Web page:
Robert L. Giron


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Montgomery College
Gival Press

Department of English, Reading, World Languages,
and the American English Language Program
Takoma Park / Silver Spring Campus

EN 190—Introduction to Literature
Summer 2007
Prof. Giron

Schedule of Activities:

Text: Literature Across Cultures

Smithsonian Institution Project:

You will be asked to visit a museum of your choice and report on an exhibit that reflect some aspect of the literature we will have discussed in class by the time you write your summary and make your oral presentation to the class.

This is a tentative schedule. Any changes will be announced. If you are absent, please check with a fellow classmate. You are expected to come to class prepared.

I will give you the date for your daily/weekly assignments which are listed below in class.

Attendance and class participation is required and part of your final grade for the course.

Do not come to class late; you may be asked to leave.
Quizzes on the readings are not announced and no make ups are allowed.

Written assignments will be announced. Date all assignments; late papers lose 5 points per day they are late.

I will give you the date for your daily/weekly assignments which are listed below in class.

—Week One May 29 & 31

Orientation to the course. /Diagnostic reading.

p. 2 The Meaning of Literature

p 3 The Function of Literature

pp. 11-35 Strategies for Reading & Writing about Literature: A Step-by-Step Guideline

pp. 66-69 “The Watch” Elie Wiesel

pp. 70-91 “The Sky Is Gray” Ernest J. Gaines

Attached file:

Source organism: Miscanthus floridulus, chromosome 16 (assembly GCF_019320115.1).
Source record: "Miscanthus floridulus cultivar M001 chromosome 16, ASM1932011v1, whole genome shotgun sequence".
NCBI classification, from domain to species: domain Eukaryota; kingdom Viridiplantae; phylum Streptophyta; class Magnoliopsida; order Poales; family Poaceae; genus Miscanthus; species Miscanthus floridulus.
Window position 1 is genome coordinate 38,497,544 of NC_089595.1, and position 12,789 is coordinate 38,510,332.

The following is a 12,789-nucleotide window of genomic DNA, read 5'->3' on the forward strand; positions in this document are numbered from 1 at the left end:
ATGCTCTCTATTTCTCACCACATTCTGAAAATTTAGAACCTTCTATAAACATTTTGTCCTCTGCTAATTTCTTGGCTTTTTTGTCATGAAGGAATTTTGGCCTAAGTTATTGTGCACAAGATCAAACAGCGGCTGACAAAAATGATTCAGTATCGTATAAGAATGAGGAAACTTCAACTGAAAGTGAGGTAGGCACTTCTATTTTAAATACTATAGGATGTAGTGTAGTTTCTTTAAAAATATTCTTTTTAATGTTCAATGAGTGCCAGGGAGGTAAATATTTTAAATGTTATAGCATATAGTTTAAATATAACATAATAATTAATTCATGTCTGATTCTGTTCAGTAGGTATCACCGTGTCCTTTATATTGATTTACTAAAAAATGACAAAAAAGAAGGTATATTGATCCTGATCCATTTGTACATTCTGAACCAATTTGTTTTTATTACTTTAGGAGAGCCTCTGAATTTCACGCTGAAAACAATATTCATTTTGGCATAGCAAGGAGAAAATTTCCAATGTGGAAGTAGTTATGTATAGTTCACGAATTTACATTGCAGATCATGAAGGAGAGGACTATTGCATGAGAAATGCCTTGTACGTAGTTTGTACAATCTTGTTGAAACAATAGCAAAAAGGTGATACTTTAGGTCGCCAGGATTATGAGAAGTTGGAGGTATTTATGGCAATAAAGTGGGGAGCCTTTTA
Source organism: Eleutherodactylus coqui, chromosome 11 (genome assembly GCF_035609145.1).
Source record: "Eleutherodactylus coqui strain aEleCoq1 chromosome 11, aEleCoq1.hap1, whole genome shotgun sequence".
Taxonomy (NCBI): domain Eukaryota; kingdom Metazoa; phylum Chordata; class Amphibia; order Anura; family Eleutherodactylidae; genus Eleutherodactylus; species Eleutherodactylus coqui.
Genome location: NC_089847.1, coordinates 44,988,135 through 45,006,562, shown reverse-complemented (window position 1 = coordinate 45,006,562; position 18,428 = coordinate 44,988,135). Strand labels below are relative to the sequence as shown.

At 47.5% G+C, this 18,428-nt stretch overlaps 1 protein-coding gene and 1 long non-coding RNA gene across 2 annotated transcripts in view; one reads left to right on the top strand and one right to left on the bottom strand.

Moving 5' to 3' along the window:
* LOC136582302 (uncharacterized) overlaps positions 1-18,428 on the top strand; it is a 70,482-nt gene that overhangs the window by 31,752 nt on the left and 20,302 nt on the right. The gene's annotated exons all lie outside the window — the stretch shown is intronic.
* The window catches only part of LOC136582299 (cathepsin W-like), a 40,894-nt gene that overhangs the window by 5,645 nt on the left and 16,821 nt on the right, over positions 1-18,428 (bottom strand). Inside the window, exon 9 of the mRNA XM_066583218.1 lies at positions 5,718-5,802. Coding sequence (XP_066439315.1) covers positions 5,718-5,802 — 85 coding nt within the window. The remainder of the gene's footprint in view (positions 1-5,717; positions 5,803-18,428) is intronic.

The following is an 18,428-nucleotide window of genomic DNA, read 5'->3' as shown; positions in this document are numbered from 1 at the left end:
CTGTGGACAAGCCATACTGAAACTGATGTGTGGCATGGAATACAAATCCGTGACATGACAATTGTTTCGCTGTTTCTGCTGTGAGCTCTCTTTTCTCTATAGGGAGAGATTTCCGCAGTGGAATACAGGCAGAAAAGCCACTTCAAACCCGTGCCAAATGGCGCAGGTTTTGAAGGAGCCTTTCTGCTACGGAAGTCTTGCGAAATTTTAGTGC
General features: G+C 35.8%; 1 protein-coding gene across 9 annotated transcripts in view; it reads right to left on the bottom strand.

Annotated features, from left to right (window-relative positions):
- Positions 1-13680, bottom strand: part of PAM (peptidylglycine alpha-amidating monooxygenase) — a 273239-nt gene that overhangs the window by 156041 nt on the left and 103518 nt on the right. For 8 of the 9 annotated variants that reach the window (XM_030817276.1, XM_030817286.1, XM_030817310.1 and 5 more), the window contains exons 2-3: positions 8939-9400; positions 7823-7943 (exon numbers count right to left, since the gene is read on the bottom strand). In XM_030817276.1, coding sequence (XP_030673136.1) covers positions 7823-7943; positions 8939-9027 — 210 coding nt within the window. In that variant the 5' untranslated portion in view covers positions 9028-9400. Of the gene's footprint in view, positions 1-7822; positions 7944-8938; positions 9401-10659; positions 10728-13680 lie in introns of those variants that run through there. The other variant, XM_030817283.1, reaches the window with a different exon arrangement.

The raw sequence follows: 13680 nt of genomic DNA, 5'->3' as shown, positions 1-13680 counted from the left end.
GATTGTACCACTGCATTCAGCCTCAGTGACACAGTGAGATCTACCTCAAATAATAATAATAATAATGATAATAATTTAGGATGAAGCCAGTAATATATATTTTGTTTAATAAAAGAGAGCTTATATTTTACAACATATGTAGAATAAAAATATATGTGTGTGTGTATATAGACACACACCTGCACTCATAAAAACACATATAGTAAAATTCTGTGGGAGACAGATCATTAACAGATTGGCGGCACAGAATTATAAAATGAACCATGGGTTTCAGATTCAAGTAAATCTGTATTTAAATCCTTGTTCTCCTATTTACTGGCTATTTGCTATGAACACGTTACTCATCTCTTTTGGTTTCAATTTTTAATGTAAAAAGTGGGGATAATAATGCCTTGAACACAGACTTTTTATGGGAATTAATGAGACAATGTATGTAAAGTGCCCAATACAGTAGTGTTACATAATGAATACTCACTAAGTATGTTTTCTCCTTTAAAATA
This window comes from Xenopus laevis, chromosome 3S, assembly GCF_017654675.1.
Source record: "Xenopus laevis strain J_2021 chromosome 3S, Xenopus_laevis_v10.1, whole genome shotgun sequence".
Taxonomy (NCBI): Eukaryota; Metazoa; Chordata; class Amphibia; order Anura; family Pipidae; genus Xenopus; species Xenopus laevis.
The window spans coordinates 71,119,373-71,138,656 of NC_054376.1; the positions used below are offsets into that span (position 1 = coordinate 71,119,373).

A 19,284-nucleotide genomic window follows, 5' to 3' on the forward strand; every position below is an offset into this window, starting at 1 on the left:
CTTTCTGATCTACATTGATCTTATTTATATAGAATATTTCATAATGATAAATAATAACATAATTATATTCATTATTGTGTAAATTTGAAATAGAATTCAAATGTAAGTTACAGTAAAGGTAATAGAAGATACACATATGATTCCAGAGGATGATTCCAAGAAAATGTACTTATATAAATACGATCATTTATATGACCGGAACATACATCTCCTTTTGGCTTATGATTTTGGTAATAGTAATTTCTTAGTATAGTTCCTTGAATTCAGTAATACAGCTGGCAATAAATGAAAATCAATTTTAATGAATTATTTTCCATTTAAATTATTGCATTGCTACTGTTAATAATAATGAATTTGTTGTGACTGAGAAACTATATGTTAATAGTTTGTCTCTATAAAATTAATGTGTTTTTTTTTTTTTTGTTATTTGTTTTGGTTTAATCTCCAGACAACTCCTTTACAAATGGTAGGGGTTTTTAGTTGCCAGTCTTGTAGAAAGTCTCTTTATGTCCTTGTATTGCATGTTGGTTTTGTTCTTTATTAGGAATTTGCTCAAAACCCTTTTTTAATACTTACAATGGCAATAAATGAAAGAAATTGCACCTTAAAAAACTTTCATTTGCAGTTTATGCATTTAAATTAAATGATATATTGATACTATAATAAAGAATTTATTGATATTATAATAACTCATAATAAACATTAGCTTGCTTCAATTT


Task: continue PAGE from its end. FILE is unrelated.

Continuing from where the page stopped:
pp. 102-104 “My People” Chief Seattle

—Week Two June 5 & 7

“Dances with Wolves” (video clip)

pp. 105-108 “The Allegory of the Cave” Plato

pp. 118-119 “warm heart contains life” Evangelina Vigil-Piñón

pp. 113-115 from “Imaginary Homelands” Salman Rushdie

pp. 9520-921 “Volcanoes be in Sicily” / “The Soul selects her own society—” / “Much madness is divine—” / “Tell all the truth but tell it slant—” Emily Dickinson

pp. 338-349 “The Yellow Wallpaper” Charlotte Perkins Gilman
“The Yellow Wallpaper” (video)

—Week Three June 12 & 14

First paper is due June 12th.

pp. 382-386 “Six, Lies and Conversation: Why Is It So Hard for Men and Women to Talk to Each Other Deborah Tannen

pp. 373-375 “One Man’s Kids” Daniel Meier

pp. 369-372 “Professions of Women” Virginia Woolf

pp. 399-400 “Border” Pat Mora

pp. 414-415 “To His Coy Mistress” Andrew Marvell

pp. 918 “The Writer” Richard Wilbur

pp. 417 “Bright Star” John Keats

pp. 417-419 “She Proves the Inconsistency of the Desires and Criticism of Men Who Accuse Women of What They Themselves Cause” Sor Juana Inés de la Cruz

pp. 421-422 “Let me not to the marriage of true minds” William Shakespeare

—Week Four June 19 & 22

“Occurrence at Owl Creek Bridge” Ambrose Bierce—Video

pp. 517-518 “The Man He Killed” Thomas Hardy

pp. 519 “What Were They Like?” Denise Lavertov

pp. 530 “The Dying Veteran” Walt Whitman

pp. 533-535 “The Charge of the Light Brigade” Alfred, Lord Tennyson

pp. 526-527 “Disabled” Wilfred Owen

pp. 917 “Constantly Risking Absurdity” Lawrence Ferlinghetti

—Week Five June 26 & 28

Second paper is due June 26th.

pp. 613-620 “Jasmine” Bharati Mukherjee

pp. 633-636 “How I Learned to Read & Write” Frederick Douglas

pp. 400-403 “Home Burial” Robert Frost

pp. 637-642 “Borrowed Time: An AIDS Memoir” Paul Monette

pp. 643-650 “A Chinaman’s Chance: Reflections on the American Dream” Eric Liu

pp. 663-665 “Latero Story” Tato Laviera

pp. 671-674 “Cross Plains, Wisconsin” “Federico’s Ghost” “Tony Went to the Bodega but He Didn’t Buy Anything” Martin Espada

pp. 651 “I Hear America Signing” Walt Whitman
“The First Thanksgiving, 1598” Robert L. Giron

pp. 865-871 “A Rose of Emily” William Faulkner
Surprise visual treat (American cinema)

pp. 882-884 “Dead Man’s Path” Chinua Achebe
Video: “Amistad”

—Week Six July 2-3

Third paper is due July 2nd.

pp. 872-881 “The Guest” Albert Camus
Student presentations

Final Exam—short answers on the works studied